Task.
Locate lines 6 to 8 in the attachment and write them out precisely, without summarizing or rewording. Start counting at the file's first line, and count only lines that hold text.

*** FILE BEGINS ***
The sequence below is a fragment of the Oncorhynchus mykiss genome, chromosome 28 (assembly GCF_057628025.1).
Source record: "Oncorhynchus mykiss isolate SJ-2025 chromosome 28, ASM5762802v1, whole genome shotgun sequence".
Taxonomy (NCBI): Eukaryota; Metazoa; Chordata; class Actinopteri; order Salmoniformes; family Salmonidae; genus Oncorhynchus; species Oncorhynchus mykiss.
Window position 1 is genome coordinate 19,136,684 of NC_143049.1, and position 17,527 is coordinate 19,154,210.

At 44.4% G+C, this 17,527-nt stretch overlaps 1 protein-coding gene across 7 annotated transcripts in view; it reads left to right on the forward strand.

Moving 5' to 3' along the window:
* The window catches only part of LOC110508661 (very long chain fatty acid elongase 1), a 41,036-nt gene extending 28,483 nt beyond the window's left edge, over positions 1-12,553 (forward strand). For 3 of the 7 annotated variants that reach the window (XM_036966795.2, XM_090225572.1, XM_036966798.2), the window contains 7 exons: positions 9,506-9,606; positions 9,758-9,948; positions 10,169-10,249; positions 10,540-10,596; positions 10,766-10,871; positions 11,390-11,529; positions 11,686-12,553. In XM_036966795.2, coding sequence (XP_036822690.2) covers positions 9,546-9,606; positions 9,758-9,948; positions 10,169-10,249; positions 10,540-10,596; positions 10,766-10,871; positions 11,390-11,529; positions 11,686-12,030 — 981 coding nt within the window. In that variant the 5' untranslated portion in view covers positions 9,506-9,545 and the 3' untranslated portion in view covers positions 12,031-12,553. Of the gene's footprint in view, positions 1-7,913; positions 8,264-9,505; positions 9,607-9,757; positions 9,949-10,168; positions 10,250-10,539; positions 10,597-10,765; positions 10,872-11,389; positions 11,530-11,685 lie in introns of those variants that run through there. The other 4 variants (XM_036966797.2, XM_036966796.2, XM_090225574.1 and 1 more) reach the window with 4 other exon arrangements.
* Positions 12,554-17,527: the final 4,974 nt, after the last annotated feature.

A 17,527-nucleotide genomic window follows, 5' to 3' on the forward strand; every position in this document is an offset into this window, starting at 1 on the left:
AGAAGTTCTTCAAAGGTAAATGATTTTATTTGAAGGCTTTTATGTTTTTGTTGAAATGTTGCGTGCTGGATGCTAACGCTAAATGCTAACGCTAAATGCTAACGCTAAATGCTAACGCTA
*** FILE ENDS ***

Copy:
Moving 5' to 3' along the window:
* The window catches only part of LOC110508661 (very long chain fatty acid elongase 1), a 41,036-nt gene extending 28,483 nt beyond the window's left edge, over positions 1-12,553 (forward strand). For 3 of the 7 annotated variants that reach the window (XM_036966795.2, XM_090225572.1, XM_036966798.2), the window contains 7 exons: positions 9,506-9,606; positions 9,758-9,948; positions 10,169-10,249; positions 10,540-10,596; positions 10,766-10,871; positions 11,390-11,529; positions 11,686-12,553. In XM_036966795.2, coding sequence (XP_036822690.2) covers positions 9,546-9,606; positions 9,758-9,948; positions 10,169-10,249; positions 10,540-10,596; positions 10,766-10,871; positions 11,390-11,529; positions 11,686-12,030 — 981 coding nt within the window. In that variant the 5' untranslated portion in view covers positions 9,506-9,545 and the 3' untranslated portion in view covers positions 12,031-12,553. Of the gene's footprint in view, positions 1-7,913; positions 8,264-9,505; positions 9,607-9,757; positions 9,949-10,168; positions 10,250-10,539; positions 10,597-10,765; positions 10,872-11,389; positions 11,530-11,685 lie in introns of those variants that run through there. The other 4 variants (XM_036966797.2, XM_036966796.2, XM_090225574.1 and 1 more) reach the window with 4 other exon arrangements.
* Positions 12,554-17,527: the final 4,974 nt, after the last annotated feature.